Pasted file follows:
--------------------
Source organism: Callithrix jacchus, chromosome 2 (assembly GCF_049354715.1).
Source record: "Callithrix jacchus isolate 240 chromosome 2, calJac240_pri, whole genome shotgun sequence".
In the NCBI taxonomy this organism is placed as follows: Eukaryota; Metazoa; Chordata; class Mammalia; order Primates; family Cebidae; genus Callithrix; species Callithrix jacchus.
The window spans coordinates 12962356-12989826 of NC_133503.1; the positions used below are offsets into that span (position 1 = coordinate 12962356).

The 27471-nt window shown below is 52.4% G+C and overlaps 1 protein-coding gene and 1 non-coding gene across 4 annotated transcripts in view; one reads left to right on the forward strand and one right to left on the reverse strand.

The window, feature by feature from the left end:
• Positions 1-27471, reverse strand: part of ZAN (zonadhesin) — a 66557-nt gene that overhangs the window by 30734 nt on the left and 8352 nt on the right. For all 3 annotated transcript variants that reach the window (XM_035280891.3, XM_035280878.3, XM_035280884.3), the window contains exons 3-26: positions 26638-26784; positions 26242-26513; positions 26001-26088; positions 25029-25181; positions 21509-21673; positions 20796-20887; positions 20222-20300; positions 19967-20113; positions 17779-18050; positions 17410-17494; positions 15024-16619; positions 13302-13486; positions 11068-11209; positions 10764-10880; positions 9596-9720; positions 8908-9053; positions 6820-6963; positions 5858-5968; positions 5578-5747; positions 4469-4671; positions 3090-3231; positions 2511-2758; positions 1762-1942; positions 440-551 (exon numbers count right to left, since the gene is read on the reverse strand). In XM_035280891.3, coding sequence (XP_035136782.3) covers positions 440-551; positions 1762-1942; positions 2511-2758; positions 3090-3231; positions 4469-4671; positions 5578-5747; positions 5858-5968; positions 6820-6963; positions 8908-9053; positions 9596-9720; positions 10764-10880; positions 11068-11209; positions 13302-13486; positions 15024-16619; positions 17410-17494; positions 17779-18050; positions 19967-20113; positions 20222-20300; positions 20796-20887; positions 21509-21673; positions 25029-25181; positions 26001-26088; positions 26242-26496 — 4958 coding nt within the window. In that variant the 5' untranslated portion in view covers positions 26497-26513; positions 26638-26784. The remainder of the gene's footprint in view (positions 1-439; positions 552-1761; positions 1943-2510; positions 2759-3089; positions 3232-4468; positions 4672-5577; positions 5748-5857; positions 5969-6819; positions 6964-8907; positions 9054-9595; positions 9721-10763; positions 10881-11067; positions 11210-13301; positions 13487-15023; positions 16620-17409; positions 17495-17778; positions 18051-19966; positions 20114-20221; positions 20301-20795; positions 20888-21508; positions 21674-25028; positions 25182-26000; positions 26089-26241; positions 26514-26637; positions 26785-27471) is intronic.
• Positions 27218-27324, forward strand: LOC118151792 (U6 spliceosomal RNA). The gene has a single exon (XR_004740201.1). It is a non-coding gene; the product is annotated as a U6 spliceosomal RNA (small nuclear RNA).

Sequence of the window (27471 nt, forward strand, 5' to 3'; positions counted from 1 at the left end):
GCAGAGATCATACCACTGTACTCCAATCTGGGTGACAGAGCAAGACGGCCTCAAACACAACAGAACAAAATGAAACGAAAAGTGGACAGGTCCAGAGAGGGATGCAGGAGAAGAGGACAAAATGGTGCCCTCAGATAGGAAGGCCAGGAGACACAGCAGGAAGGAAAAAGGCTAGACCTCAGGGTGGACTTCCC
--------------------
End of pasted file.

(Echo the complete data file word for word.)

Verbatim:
Source organism: Callithrix jacchus, chromosome 2 (assembly GCF_049354715.1).
Source record: "Callithrix jacchus isolate 240 chromosome 2, calJac240_pri, whole genome shotgun sequence".
In the NCBI taxonomy this organism is placed as follows: Eukaryota; Metazoa; Chordata; class Mammalia; order Primates; family Cebidae; genus Callithrix; species Callithrix jacchus.
The window spans coordinates 12962356-12989826 of NC_133503.1; the positions used below are offsets into that span (position 1 = coordinate 12962356).

The 27471-nt window shown below is 52.4% G+C and overlaps 1 protein-coding gene and 1 non-coding gene across 4 annotated transcripts in view; one reads left to right on the forward strand and one right to left on the reverse strand.

The window, feature by feature from the left end:
• Positions 1-27471, reverse strand: part of ZAN (zonadhesin) — a 66557-nt gene that overhangs the window by 30734 nt on the left and 8352 nt on the right. For all 3 annotated transcript variants that reach the window (XM_035280891.3, XM_035280878.3, XM_035280884.3), the window contains exons 3-26: positions 26638-26784; positions 26242-26513; positions 26001-26088; positions 25029-25181; positions 21509-21673; positions 20796-20887; positions 20222-20300; positions 19967-20113; positions 17779-18050; positions 17410-17494; positions 15024-16619; positions 13302-13486; positions 11068-11209; positions 10764-10880; positions 9596-9720; positions 8908-9053; positions 6820-6963; positions 5858-5968; positions 5578-5747; positions 4469-4671; positions 3090-3231; positions 2511-2758; positions 1762-1942; positions 440-551 (exon numbers count right to left, since the gene is read on the reverse strand). In XM_035280891.3, coding sequence (XP_035136782.3) covers positions 440-551; positions 1762-1942; positions 2511-2758; positions 3090-3231; positions 4469-4671; positions 5578-5747; positions 5858-5968; positions 6820-6963; positions 8908-9053; positions 9596-9720; positions 10764-10880; positions 11068-11209; positions 13302-13486; positions 15024-16619; positions 17410-17494; positions 17779-18050; positions 19967-20113; positions 20222-20300; positions 20796-20887; positions 21509-21673; positions 25029-25181; positions 26001-26088; positions 26242-26496 — 4958 coding nt within the window. In that variant the 5' untranslated portion in view covers positions 26497-26513; positions 26638-26784. The remainder of the gene's footprint in view (positions 1-439; positions 552-1761; positions 1943-2510; positions 2759-3089; positions 3232-4468; positions 4672-5577; positions 5748-5857; positions 5969-6819; positions 6964-8907; positions 9054-9595; positions 9721-10763; positions 10881-11067; positions 11210-13301; positions 13487-15023; positions 16620-17409; positions 17495-17778; positions 18051-19966; positions 20114-20221; positions 20301-20795; positions 20888-21508; positions 21674-25028; positions 25182-26000; positions 26089-26241; positions 26514-26637; positions 26785-27471) is intronic.
• Positions 27218-27324, forward strand: LOC118151792 (U6 spliceosomal RNA). The gene has a single exon (XR_004740201.1). It is a non-coding gene; the product is annotated as a U6 spliceosomal RNA (small nuclear RNA).

Sequence of the window (27471 nt, forward strand, 5' to 3'; positions counted from 1 at the left end):
GCAGAGATCATACCACTGTACTCCAATCTGGGTGACAGAGCAAGACGGCCTCAAACACAACAGAACAAAATGAAACGAAAAGTGGACAGGTCCAGAGAGGGATGCAGGAGAAGAGGACAAAATGGTGCCCTCAGATAGGAAGGCCAGGAGACACAGCAGGAAGGAAAAAGGCTAGACCTCAGGGTGGACTTCCC